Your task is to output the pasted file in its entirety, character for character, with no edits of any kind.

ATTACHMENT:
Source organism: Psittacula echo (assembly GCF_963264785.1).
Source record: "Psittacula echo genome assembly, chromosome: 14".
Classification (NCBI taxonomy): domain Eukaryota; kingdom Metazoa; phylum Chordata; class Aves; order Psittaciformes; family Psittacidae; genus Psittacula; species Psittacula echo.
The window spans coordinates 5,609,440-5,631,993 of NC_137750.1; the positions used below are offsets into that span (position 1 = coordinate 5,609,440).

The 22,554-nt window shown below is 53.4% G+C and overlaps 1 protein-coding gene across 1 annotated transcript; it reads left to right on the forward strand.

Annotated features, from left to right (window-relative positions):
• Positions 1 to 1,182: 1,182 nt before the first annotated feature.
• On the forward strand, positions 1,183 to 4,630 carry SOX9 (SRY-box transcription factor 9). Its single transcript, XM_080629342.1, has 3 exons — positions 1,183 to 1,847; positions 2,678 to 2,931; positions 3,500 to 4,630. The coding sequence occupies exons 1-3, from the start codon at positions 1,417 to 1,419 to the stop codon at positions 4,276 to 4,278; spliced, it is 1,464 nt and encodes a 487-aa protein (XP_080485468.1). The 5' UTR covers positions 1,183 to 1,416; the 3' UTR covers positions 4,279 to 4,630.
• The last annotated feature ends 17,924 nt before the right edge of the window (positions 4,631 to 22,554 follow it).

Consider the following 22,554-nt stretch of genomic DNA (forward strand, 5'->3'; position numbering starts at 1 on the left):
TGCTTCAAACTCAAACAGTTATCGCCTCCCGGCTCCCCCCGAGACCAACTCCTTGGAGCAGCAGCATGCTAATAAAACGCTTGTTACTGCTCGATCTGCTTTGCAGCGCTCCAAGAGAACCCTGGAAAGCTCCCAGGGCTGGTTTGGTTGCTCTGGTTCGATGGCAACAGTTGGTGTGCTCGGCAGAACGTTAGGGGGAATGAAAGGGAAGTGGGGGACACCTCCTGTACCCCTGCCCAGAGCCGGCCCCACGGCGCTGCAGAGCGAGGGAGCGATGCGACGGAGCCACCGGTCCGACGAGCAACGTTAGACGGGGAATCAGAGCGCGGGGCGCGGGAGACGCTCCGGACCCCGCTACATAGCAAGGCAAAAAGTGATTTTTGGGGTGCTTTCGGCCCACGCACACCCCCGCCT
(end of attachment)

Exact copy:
Source organism: Psittacula echo (assembly GCF_963264785.1).
Source record: "Psittacula echo genome assembly, chromosome: 14".
Classification (NCBI taxonomy): domain Eukaryota; kingdom Metazoa; phylum Chordata; class Aves; order Psittaciformes; family Psittacidae; genus Psittacula; species Psittacula echo.
The window spans coordinates 5,609,440-5,631,993 of NC_137750.1; the positions used below are offsets into that span (position 1 = coordinate 5,609,440).

The 22,554-nt window shown below is 53.4% G+C and overlaps 1 protein-coding gene across 1 annotated transcript; it reads left to right on the forward strand.

Annotated features, from left to right (window-relative positions):
• Positions 1 to 1,182: 1,182 nt before the first annotated feature.
• On the forward strand, positions 1,183 to 4,630 carry SOX9 (SRY-box transcription factor 9). Its single transcript, XM_080629342.1, has 3 exons — positions 1,183 to 1,847; positions 2,678 to 2,931; positions 3,500 to 4,630. The coding sequence occupies exons 1-3, from the start codon at positions 1,417 to 1,419 to the stop codon at positions 4,276 to 4,278; spliced, it is 1,464 nt and encodes a 487-aa protein (XP_080485468.1). The 5' UTR covers positions 1,183 to 1,416; the 3' UTR covers positions 4,279 to 4,630.
• The last annotated feature ends 17,924 nt before the right edge of the window (positions 4,631 to 22,554 follow it).

Consider the following 22,554-nt stretch of genomic DNA (forward strand, 5'->3'; position numbering starts at 1 on the left):
TGCTTCAAACTCAAACAGTTATCGCCTCCCGGCTCCCCCCGAGACCAACTCCTTGGAGCAGCAGCATGCTAATAAAACGCTTGTTACTGCTCGATCTGCTTTGCAGCGCTCCAAGAGAACCCTGGAAAGCTCCCAGGGCTGGTTTGGTTGCTCTGGTTCGATGGCAACAGTTGGTGTGCTCGGCAGAACGTTAGGGGGAATGAAAGGGAAGTGGGGGACACCTCCTGTACCCCTGCCCAGAGCCGGCCCCACGGCGCTGCAGAGCGAGGGAGCGATGCGACGGAGCCACCGGTCCGACGAGCAACGTTAGACGGGGAATCAGAGCGCGGGGCGCGGGAGACGCTCCGGACCCCGCTACATAGCAAGGCAAAAAGTGATTTTTGGGGTGCTTTCGGCCCACGCACACCCCCGCCT